12. The magnetic current loop system of claim 11 wherein the reactive compensation elements associated with sections of the first magnetic current loop are substantially equal in reactance to reactive compensation elements of the adjacent sections of the second magnetic current loop.

13. The magnetic current loop system of claim 1 wherein the first and second magnetic current loops are located in different planes.

14. A magnetic current loop system adapted to produce strong near fields and weak far fields, the magnetic current loop system comprising: (a) first and second magnetic current loops for generating a local magnetic field, the magnetic current loops being divided into k sections, k being an integer, each of the k sections having a series reactance at a frequency; (b) k reactive compensation elements for controlling generation of the local magnetic field, each reactive compensation element being coupled to one of the k sections and having a reactance that substantially cancels the series reactance of each section at the frequency; and (c) a current source coupled to the first and second magnetic current loops such that current flows in a first direction in the first magnetic current loop and in a second direction, opposite the first direction, in the second magnetic current loop thereby substantially canceling a dipole field at a distance spaced from the first and second magnetic current loops, wherein the series reactance of each of the k sections comprises an inductive reactance and each of the k reactive compensation elements comprises a capacitor, and wherein each capacitor has a capacitance value Ck such that 1ωCk=ωLk, wherein ω the angular frequency of the current source and Lk is the series inductance of the kth section of the magnetic current loops.

15. A reader for a magnetic-current-loop-based communication system, the reader comprising: (a) first and second magnetic current loops for generating a local magnetic field, each being divided into n sections, n being an integer, each section having a series reactance, the first and second magnetic current loops having a total of 2n sections; (b) 2n reactive compensation elements for controlling generation of the local magnetic field, one element being associated with each of the 2n sections, such that the reactive compensation elements substantially cancel the series reactance of each of the sections; and (c) circuitry operatively associated with the first and second magnetic current loops for communicating with a device when the device is within a predetermined distance of the first and second magnetic current loops, wherein the circuitry includes a current source for driving the first and second magnetic current loops to produce a strong magnetic field near the first and second magnetic current loops and to substantially cancel dipole magnetic fields produced by the first and second magnetic current loops at distances far from the first and second magnetic current loops, the reactive compensation elements producing substantial uniformity in phase and magnitude of the current flowing through each loop and thereby enabling the cancellation of the dipole magnetic fields.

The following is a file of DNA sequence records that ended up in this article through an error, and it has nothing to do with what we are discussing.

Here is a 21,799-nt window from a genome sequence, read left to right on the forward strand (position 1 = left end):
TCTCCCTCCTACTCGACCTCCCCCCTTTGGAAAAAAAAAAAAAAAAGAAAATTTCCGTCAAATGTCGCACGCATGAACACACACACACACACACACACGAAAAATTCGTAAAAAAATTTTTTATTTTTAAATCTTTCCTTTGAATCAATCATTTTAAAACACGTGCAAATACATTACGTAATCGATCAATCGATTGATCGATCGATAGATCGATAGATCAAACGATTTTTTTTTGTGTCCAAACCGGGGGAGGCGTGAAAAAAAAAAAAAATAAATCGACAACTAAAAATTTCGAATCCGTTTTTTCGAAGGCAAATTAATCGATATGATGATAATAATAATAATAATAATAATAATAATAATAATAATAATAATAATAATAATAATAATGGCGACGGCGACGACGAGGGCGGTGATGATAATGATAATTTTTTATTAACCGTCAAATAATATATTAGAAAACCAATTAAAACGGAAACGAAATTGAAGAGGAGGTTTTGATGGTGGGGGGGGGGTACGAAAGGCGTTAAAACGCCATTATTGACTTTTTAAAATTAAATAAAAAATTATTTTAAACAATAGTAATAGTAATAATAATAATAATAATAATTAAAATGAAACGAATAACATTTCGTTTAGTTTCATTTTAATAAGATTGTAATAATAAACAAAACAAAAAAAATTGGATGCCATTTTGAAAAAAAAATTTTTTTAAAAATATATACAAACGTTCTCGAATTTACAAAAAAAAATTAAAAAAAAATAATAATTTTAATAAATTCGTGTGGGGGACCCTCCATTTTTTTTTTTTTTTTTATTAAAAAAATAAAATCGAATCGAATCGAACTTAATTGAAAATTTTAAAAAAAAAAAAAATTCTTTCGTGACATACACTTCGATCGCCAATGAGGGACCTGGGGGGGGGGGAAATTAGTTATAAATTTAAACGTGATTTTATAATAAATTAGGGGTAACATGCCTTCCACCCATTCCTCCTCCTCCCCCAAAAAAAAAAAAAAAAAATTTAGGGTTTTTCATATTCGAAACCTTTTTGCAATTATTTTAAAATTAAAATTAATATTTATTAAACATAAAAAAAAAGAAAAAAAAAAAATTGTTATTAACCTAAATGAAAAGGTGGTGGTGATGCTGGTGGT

16. The reader of claim 15 wherein the first and second magnetic current loops are coaxial with each other.

17. The reader of claim 16 wherein the first and second magnetic current loops are connected to each other so that current flows in a first direction through the first magnetic current loop and in a second direction, opposite the first direction, through the second magnetic current loop.

18. A reader for a magnetic-current-loop-based communication system, the reader comprising: (a) first and second magnetic current loops for generating a local magnetic field, each being divided into n sections, n being an integer, each section having a series reactance; (b) 2n reactive compensation elements for controlling generation of the local magnetic field, one element being associated with each of the 2n sections, such that the reactive compensation elements substantially cancel the series reactance of each of the sections: (c) circuitry operatively associated with the first and second magnetic current loops for communicating with a device when the device is within a predetermined distance of the first and second magnetic current loops, wherein the first and second magnetic current loops are coaxial with each other; (d) a third magnetic current loop positioned between and equidistant from the first and second magnetic current loops for coupling to a magnetic field from the device; and (e) circuitry operatively associated with the third magnetic current loop for processing a signal modulated on the magnetic field from the device.

19. The reader of claim 18 comprising a microprocessor operatively associated with the circuitry for performing a predetermined function in response to the signal from the device.

20. The reader of claim 19 wherein the microprocessor is adapted to perform an authentication function in response to the signal from the device.

21. The reader of claim 19 wherein the microprocessor is adapted to store at least some of the information contained in the signal from the device in a memory device.